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  • Great post! Well written, accurate, and very helpful. As a physician at a children’s camp, we used many ice packs and improvised a few. We quickly learned that kids will eat ANYTHING, including the contents of cold gel packs. Although I love all your ideas, the corn syrup pack would be the safest option. The other two might make great ice packs, but would be quite toxic if sampled or eaten. “Curiosity killed the cat”, but don’t let it kill your child!

  • My kids and i made these but used our foodsaver to bag them. We double bagged. Then,we mad little covers to go over them in their favorite fabric. My youngest did a Thomas one.

  • I am mother of 5 and Gran mother of 3 and 3/4 :-))) the last gran child arrives in 3 to 4 weeks. And this tip will be very helpful. Our second son is in medicine in the university and during the holidays he works in poor regions of the world and this tip will help him out to.
    Best regards from Switzerland
    Brigitte

  • We have been making these for years. My hubby has EMT training and this was a solution in one of his courses. But we always wet a kitchen towel with hot water to wrap around the pack before putting it on the injury. Works great.

  • Thanks for this. I’ll be adding a “RICE” note on the inside of the medicine cabinet door to remember this. It will go right under the “BRAT” {bananas, rice, applesauce, toast} note for the diet when coming off of a stomach virus.
    I wonder how many more of these acronyms are out there.

  • It’s interesting that Barbara should the contenders bags. My mom made,them for everyone for Christmas one year. They are the best. In our family we call them bed
    Buddies. They smell like popcorn when they’re warm, but they also stay warm. These are also nice for travel. I’ve had a few times when we are ready to travel and my
    hormonal stuff is acting up. It beats trying to. hunt for a place to plug in the heating pad.

  • I made one of these on the advice of a friend who is a chiropractor, and he specified FREEZER bags, and also said to add a couple of drops of blue food coloring so it wouldn’t be mistaken for water ice. I have my own advice based on first hand experience: Use duct tape on all four sides to reinforce the seams and seal. I was sitting in the car with the cold pack while my husband drove me to an appointment and started to smell rubbing alcohol. One of the side seams had given way, and I arrived at my destination with my white pants wet and splotched with blue. The stains came out in the wash without problems, but I will label the cold packs with Sharpie in the future instead of adding the food color.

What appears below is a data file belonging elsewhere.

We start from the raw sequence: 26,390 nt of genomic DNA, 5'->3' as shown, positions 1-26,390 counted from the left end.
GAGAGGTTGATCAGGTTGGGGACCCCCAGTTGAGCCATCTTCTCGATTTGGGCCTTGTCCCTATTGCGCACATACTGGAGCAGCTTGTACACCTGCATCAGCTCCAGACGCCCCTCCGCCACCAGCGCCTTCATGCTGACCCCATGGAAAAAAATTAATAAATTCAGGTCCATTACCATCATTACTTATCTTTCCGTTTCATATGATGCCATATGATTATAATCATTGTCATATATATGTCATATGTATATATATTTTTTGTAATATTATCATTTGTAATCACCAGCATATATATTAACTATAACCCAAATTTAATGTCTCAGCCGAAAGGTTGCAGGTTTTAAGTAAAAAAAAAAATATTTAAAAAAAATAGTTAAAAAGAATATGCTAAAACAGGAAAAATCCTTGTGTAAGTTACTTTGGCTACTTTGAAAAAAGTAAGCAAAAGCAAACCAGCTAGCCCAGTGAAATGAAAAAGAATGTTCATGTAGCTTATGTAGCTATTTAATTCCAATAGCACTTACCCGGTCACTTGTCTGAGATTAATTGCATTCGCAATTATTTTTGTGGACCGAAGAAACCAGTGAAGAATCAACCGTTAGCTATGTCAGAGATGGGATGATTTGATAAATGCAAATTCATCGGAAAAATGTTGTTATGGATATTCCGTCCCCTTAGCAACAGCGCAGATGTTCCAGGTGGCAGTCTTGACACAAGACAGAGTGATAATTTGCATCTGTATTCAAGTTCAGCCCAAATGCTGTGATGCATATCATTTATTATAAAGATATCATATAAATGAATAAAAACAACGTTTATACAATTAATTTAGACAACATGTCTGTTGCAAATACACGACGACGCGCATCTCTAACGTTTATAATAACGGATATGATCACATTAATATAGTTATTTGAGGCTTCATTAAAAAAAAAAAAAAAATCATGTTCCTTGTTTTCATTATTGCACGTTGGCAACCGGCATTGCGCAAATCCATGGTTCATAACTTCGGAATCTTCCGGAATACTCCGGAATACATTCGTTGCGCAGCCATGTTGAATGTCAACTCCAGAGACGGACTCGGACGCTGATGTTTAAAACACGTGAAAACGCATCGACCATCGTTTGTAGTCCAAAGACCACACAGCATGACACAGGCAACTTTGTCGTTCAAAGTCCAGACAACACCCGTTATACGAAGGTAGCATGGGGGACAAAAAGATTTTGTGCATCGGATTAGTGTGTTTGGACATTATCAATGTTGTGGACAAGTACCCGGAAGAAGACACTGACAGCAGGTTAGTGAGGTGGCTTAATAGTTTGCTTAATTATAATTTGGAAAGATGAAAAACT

• Use freezer bags, they are sturdier. Keep at least two of each size, quart and gallon, in the freezer. That way, you will have one to change out when the first one becomes warmer. Good for bad headaches, dental surgeries, injuries, burns, and even nausea (on forehead.) I liked the idea of sewing a flannel cover, I think I will do that!

  • Jillee, thank you for yet another practical DIY post! Our kids are grown and living on their own, but we find we need these things for ourselves more than we used to. I will be putting together 1 or 2 to have ready in the freezer. Thanks, Barbara, for your note about using 70% (or less, I guess) alcohol. I was wondering if the stronger rubbing alcohol would work. Now we all know!

  • I usually have frozen peas or corn in the freezer and find that they work just as well. I keep one special bag in a cloth cover so we don’t use them for consumption.

  • I do this all the time. Don’t use over 70% alcohol. It doesn’t freeze correctly. Sew up a nice little flannel cover. It’s just enough protection for the skin while still letting the area get good and cold. The bags will leak over time. Double bagging helps. Put the filled bag in upside down in the second bag. I recently got a food vacuum sealer. I’m going to try sealing the bags with that machine. (without vacuuming it of course.) Maybe that will solve the leaking problem.!

    Also, great for dorm rooms. The fit nicely in the dorm size freezers. My daughter twisted her knee, and this was a real life saver!

  • I am so glad you posted this “recipe” as my husband is about to have rotator cuff surgery and I had lost my recipe for the amounts of alcohol and water ratio. I thank you so much. I have a folder filled with a lot of your ideas for cleaning and ideas.

  • I’ve done this before, but I have to laugh at myself!
    When I first saw the title of this post in email, I tried to picture using pennies for an ice pack, or pennies needing an ice pack. LOL…